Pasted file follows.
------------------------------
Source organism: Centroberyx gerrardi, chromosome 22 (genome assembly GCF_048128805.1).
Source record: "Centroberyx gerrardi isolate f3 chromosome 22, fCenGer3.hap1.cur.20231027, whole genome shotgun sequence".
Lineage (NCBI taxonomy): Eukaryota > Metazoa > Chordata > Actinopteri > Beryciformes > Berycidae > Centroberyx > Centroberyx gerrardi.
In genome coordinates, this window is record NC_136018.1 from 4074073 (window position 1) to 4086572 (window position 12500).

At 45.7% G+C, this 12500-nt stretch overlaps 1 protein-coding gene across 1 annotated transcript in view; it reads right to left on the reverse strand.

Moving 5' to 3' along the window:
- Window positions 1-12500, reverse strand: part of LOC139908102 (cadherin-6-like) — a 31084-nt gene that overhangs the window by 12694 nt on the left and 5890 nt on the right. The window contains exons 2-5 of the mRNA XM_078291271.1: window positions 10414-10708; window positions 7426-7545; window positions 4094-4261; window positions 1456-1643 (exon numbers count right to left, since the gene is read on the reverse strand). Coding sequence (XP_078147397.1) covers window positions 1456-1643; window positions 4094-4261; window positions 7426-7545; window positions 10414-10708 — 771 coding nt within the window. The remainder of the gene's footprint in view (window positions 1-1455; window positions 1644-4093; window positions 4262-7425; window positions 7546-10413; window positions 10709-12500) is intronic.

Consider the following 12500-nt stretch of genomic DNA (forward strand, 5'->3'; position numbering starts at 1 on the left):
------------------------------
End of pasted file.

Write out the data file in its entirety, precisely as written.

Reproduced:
Source organism: Centroberyx gerrardi, chromosome 22 (genome assembly GCF_048128805.1).
Source record: "Centroberyx gerrardi isolate f3 chromosome 22, fCenGer3.hap1.cur.20231027, whole genome shotgun sequence".
Lineage (NCBI taxonomy): Eukaryota > Metazoa > Chordata > Actinopteri > Beryciformes > Berycidae > Centroberyx > Centroberyx gerrardi.
In genome coordinates, this window is record NC_136018.1 from 4074073 (window position 1) to 4086572 (window position 12500).

At 45.7% G+C, this 12500-nt stretch overlaps 1 protein-coding gene across 1 annotated transcript in view; it reads right to left on the reverse strand.

Moving 5' to 3' along the window:
- Window positions 1-12500, reverse strand: part of LOC139908102 (cadherin-6-like) — a 31084-nt gene that overhangs the window by 12694 nt on the left and 5890 nt on the right. The window contains exons 2-5 of the mRNA XM_078291271.1: window positions 10414-10708; window positions 7426-7545; window positions 4094-4261; window positions 1456-1643 (exon numbers count right to left, since the gene is read on the reverse strand). Coding sequence (XP_078147397.1) covers window positions 1456-1643; window positions 4094-4261; window positions 7426-7545; window positions 10414-10708 — 771 coding nt within the window. The remainder of the gene's footprint in view (window positions 1-1455; window positions 1644-4093; window positions 4262-7425; window positions 7546-10413; window positions 10709-12500) is intronic.

Consider the following 12500-nt stretch of genomic DNA (forward strand, 5'->3'; position numbering starts at 1 on the left):